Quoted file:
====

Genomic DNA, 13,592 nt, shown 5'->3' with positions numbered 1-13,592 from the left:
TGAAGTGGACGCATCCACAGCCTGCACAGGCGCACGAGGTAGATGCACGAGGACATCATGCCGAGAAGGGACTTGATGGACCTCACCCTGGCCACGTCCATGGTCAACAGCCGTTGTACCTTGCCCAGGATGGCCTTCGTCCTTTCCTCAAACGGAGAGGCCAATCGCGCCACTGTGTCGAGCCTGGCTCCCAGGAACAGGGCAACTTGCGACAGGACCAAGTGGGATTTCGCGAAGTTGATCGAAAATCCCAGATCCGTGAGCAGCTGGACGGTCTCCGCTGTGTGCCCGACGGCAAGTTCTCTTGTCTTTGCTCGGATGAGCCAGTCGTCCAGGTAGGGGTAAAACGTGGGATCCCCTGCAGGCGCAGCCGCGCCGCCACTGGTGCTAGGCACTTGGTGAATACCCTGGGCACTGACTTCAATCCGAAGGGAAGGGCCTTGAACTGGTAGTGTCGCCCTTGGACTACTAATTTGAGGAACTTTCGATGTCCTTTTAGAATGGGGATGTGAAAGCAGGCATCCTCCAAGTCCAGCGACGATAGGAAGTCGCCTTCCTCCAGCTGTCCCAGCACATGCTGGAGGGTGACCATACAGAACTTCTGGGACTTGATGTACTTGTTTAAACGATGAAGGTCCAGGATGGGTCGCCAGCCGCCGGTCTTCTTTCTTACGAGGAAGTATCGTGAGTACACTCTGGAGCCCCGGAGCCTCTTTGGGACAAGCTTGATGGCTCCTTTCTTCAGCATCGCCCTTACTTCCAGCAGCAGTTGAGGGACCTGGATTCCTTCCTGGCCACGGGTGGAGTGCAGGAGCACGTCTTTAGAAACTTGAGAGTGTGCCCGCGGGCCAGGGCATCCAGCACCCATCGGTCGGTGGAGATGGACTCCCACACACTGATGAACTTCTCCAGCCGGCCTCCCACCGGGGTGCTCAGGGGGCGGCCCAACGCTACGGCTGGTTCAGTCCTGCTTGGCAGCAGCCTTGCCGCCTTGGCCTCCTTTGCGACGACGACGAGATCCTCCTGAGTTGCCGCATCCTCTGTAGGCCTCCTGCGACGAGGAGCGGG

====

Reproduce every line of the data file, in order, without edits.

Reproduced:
Genomic DNA, 13,592 nt, shown 5'->3' with positions numbered 1-13,592 from the left:
TGAAGTGGACGCATCCACAGCCTGCACAGGCGCACGAGGTAGATGCACGAGGACATCATGCCGAGAAGGGACTTGATGGACCTCACCCTGGCCACGTCCATGGTCAACAGCCGTTGTACCTTGCCCAGGATGGCCTTCGTCCTTTCCTCAAACGGAGAGGCCAATCGCGCCACTGTGTCGAGCCTGGCTCCCAGGAACAGGGCAACTTGCGACAGGACCAAGTGGGATTTCGCGAAGTTGATCGAAAATCCCAGATCCGTGAGCAGCTGGACGGTCTCCGCTGTGTGCCCGACGGCAAGTTCTCTTGTCTTTGCTCGGATGAGCCAGTCGTCCAGGTAGGGGTAAAACGTGGGATCCCCTGCAGGCGCAGCCGCGCCGCCACTGGTGCTAGGCACTTGGTGAATACCCTGGGCACTGACTTCAATCCGAAGGGAAGGGCCTTGAACTGGTAGTGTCGCCCTTGGACTACTAATTTGAGGAACTTTCGATGTCCTTTTAGAATGGGGATGTGAAAGCAGGCATCCTCCAAGTCCAGCGACGATAGGAAGTCGCCTTCCTCCAGCTGTCCCAGCACATGCTGGAGGGTGACCATACAGAACTTCTGGGACTTGATGTACTTGTTTAAACGATGAAGGTCCAGGATGGGTCGCCAGCCGCCGGTCTTCTTTCTTACGAGGAAGTATCGTGAGTACACTCTGGAGCCCCGGAGCCTCTTTGGGACAAGCTTGATGGCTCCTTTCTTCAGCATCGCCCTTACTTCCAGCAGCAGTTGAGGGACCTGGATTCCTTCCTGGCCACGGGTGGAGTGCAGGAGCACGTCTTTAGAAACTTGAGAGTGTGCCCGCGGGCCAGGGCATCCAGCACCCATCGGTCGGTGGAGATGGACTCCCACACACTGATGAACTTCTCCAGCCGGCCTCCCACCGGGGTGCTCAGGGGGCGGCCCAACGCTACGGCTGGTTCAGTCCTGCTTGGCAGCAGCCTTGCCGCCTTGGCCTCCTTTGCGACGACGACGAGATCCTCCTGAGTTGCCGCATCCTCTGTAGGCCTCCTGCGACGAGGAGCGGG